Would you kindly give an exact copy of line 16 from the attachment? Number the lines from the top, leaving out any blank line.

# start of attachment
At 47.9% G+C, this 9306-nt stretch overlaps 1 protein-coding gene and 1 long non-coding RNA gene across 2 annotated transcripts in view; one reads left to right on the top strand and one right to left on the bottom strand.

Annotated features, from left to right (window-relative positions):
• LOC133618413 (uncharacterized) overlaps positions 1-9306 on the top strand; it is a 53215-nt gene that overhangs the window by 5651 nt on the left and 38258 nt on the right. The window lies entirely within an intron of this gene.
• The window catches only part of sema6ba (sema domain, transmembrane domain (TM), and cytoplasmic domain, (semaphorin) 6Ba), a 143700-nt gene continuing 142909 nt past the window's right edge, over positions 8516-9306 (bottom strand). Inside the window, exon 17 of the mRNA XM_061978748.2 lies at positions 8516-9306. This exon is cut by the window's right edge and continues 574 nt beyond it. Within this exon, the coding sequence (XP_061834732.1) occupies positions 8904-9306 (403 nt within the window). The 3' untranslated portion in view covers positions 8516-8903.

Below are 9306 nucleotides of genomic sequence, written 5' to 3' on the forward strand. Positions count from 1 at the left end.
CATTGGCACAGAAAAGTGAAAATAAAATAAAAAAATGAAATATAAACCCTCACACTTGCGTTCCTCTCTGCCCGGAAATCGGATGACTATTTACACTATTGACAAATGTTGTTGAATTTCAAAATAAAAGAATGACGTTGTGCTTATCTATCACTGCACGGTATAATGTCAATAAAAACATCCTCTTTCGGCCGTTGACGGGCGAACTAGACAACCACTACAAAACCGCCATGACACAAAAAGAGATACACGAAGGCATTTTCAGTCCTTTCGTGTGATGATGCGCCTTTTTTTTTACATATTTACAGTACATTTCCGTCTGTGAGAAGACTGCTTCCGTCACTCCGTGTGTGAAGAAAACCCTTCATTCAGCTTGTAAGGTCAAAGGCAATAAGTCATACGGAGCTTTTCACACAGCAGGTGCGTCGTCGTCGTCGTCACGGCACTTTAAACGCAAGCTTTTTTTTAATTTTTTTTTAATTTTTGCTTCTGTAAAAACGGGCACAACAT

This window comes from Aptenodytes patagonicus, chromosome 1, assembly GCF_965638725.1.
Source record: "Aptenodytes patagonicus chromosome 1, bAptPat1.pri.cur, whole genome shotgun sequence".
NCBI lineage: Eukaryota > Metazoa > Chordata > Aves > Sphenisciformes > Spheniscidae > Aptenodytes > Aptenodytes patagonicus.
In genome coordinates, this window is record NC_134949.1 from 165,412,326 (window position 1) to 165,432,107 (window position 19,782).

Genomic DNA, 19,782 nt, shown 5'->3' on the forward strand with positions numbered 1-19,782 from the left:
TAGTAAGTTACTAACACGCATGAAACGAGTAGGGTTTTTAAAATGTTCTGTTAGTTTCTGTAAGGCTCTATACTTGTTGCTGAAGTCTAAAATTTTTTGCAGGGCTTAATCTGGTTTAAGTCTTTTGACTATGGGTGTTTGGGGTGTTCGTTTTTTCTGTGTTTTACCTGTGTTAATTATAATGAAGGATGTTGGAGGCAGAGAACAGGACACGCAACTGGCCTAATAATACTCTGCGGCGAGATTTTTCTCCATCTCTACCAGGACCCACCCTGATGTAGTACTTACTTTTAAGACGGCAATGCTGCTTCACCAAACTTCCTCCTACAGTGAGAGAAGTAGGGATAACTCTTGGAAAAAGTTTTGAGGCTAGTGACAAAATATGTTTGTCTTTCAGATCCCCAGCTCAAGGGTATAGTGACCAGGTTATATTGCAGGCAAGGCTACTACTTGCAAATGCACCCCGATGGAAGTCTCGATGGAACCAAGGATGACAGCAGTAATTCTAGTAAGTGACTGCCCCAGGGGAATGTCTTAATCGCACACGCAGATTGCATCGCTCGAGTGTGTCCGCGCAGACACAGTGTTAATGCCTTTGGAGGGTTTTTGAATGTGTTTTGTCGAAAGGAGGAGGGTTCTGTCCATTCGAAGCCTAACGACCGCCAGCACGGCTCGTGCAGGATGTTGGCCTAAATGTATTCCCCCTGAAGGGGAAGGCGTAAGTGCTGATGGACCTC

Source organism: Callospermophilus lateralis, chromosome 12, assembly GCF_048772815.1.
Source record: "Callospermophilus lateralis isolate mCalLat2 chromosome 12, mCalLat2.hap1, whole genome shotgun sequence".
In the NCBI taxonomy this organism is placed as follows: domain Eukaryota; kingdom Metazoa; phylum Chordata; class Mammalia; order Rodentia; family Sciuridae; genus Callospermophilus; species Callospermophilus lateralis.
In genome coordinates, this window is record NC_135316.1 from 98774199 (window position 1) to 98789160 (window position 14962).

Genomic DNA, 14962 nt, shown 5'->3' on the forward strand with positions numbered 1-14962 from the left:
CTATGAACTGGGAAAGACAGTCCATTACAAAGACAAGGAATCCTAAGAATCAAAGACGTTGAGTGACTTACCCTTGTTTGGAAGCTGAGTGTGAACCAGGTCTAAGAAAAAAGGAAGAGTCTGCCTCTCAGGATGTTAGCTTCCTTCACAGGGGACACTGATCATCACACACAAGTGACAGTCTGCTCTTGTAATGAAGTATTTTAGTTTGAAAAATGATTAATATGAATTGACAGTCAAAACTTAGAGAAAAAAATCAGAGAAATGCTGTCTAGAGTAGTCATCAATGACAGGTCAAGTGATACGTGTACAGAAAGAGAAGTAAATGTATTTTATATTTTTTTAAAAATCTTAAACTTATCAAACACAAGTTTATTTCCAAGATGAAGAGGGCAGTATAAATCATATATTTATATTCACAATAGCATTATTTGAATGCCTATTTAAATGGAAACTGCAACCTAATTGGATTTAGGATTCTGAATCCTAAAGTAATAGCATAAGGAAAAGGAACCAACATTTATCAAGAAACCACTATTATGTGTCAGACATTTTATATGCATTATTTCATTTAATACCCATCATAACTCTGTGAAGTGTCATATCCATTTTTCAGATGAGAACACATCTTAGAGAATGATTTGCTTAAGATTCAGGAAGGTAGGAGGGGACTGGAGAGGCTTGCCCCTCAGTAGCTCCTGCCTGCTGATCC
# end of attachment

In genome coordinates, this window is record NC_135316.1 from 98774199 (window position 1) to 98789160 (window position 14962).